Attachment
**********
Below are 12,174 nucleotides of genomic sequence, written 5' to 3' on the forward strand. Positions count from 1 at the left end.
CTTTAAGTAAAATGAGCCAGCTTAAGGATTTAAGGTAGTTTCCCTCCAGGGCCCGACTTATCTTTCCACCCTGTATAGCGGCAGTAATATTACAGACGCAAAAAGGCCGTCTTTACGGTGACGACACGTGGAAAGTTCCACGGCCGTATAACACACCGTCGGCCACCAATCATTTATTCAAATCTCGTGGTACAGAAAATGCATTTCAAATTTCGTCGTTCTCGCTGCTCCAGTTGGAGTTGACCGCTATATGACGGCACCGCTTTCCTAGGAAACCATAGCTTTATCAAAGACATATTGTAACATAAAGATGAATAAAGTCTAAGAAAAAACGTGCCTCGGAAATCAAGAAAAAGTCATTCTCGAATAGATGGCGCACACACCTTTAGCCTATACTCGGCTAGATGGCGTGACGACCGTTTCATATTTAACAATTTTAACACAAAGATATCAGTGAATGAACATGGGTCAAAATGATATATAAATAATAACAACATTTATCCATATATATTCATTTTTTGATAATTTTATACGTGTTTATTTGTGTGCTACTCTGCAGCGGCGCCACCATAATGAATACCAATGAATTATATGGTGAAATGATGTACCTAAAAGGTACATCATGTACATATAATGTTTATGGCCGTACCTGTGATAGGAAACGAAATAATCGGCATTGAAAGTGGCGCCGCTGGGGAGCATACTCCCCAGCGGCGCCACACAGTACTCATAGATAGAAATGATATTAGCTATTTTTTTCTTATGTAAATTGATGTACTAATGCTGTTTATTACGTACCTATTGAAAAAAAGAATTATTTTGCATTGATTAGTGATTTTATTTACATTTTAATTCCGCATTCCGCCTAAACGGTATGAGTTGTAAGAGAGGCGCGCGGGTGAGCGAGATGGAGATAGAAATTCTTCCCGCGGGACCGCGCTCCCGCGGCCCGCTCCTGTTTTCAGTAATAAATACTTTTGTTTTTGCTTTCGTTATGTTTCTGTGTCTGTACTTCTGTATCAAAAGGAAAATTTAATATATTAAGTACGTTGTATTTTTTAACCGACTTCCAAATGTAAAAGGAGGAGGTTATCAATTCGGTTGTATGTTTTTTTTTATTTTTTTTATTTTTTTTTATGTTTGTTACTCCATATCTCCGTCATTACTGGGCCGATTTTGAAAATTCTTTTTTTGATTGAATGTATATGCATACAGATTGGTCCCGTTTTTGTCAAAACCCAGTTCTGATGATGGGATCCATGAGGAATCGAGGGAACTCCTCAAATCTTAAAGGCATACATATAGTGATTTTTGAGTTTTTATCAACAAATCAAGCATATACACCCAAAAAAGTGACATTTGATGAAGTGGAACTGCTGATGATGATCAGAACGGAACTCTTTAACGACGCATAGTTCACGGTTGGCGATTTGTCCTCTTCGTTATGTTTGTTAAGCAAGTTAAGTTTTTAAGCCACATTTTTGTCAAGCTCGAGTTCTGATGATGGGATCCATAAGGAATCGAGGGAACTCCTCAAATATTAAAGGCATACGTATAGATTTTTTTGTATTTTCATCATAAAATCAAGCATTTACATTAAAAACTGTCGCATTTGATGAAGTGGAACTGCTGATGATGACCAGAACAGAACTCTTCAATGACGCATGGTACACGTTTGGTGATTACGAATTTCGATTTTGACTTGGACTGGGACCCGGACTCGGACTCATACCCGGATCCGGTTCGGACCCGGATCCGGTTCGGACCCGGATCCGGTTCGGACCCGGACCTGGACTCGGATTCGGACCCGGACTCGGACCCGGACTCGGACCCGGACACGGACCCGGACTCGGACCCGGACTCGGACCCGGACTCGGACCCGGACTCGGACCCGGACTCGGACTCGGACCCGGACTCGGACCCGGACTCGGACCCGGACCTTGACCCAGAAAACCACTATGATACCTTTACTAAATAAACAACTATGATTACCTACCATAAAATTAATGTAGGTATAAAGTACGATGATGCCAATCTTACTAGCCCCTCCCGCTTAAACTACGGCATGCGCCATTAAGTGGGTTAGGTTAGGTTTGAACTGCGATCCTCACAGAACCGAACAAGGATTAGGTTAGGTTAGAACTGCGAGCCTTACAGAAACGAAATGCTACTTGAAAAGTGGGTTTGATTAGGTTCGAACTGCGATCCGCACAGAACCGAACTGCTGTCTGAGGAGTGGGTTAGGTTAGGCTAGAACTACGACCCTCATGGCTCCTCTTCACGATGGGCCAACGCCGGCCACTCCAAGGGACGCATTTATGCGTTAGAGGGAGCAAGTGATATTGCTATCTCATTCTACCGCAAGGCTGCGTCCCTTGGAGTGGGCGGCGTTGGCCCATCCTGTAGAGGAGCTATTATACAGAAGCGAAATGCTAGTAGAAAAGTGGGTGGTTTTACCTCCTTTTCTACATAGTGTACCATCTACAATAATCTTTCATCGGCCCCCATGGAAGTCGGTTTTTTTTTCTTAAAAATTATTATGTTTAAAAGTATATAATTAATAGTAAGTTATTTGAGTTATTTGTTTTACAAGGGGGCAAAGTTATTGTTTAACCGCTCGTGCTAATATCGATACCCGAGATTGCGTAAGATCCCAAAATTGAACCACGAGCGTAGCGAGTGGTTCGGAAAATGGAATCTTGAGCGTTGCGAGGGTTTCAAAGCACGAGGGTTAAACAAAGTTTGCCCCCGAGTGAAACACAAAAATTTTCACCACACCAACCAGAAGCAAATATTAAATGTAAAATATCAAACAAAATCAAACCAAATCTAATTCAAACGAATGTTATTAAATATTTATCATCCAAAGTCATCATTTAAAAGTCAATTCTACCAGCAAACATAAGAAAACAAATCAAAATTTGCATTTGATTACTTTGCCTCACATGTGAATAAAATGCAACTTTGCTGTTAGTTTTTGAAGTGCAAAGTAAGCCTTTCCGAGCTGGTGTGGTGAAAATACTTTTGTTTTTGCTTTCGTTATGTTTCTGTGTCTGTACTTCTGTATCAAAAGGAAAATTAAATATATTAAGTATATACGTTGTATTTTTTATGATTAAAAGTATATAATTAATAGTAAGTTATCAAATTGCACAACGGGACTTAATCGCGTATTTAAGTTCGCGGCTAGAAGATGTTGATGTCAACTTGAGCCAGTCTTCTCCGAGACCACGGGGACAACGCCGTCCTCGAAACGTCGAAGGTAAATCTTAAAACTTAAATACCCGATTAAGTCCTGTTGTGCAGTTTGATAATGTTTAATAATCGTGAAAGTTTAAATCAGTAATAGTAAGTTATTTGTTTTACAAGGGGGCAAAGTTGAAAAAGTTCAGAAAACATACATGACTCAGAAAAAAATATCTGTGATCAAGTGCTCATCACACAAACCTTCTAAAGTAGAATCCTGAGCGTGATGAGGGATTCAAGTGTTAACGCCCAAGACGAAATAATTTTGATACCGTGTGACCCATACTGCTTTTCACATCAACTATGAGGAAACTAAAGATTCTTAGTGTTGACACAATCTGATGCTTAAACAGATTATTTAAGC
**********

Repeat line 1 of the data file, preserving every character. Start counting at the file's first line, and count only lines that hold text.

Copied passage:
Below are 12,174 nucleotides of genomic sequence, written 5' to 3' on the forward strand. Positions count from 1 at the left end.